We can hardly appreciate the cultural and religious complications in this story of Mary’s pregnancy.

    Breaking down the story…

    The first turn: And Joseph her husband, being a righteous man and not wanting to disgrace her, planned to send her away secretly (MT 1:19).

    The second turn: But when he had considered this, behold, an angel of the Lord appeared to him in a dream, saying, “Joseph, son of David, do not be afraid to take Mary as your wife; for the Child who has been conceived in her is of the Holy Spirit. She will bear a Son; and you shall call His name Jesus, for He will save his people from their sins. Now all this took place to fulfill what had been spoken by the Lord through the prophet: “Behold, the virgin shall be with child and shall bear a son, and they call him Immanuel,” which translated means, “God with us.” And Joseph awoke from his sleep and did as the angel of the Lord commanded him, and took Mary as his wife, but kept her a virgin until she gave birth to a Son; and he called his name Jesus. (MT 1:20-25)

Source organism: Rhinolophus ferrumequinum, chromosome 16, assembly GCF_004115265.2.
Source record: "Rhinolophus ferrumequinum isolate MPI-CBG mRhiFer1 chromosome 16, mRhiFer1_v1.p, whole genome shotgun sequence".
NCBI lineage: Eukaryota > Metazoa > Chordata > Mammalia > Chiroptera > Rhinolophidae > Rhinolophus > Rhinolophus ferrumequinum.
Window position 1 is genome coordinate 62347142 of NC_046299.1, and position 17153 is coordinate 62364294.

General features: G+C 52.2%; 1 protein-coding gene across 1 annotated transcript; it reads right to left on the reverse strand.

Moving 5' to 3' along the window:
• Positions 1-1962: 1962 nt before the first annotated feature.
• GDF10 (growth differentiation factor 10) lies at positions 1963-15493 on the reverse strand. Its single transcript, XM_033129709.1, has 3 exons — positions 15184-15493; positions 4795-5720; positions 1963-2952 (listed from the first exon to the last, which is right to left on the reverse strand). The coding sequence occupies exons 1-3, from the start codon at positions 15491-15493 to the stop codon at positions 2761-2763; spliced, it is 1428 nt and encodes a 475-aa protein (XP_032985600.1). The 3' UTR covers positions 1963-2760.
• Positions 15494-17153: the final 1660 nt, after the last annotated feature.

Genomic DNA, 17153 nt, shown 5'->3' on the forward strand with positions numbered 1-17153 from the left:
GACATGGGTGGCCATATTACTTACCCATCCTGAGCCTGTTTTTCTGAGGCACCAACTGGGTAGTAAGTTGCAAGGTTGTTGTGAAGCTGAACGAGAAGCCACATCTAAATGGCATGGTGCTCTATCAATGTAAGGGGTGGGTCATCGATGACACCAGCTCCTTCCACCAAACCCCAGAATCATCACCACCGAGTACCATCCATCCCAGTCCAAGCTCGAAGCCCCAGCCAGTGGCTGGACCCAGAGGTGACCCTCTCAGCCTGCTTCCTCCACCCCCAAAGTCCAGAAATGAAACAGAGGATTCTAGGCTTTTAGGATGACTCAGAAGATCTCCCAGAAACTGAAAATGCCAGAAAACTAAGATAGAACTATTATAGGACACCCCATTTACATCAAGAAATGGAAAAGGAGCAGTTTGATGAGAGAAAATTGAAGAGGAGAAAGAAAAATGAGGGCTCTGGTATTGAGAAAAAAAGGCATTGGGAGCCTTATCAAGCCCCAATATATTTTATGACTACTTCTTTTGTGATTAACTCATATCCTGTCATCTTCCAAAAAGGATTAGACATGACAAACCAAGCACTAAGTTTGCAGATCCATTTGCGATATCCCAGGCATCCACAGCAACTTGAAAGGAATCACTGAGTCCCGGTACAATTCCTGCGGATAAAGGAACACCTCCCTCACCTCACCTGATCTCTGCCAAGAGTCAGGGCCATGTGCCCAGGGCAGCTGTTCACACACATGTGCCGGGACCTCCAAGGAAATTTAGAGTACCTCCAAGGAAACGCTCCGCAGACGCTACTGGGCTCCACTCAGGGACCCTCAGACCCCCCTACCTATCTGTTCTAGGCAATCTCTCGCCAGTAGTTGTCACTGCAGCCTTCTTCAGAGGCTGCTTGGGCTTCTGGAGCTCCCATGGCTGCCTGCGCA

Joseph and the complications…

    The road that led them out of Nazareth on the way to Bethlehem was a long road and a hard road. A fair number of rules were broken to get Jesus into the world, and the world is never an easy place when rules are being broken.

    So maybe it is worth noting on our own road with complications should not strike us uncommon...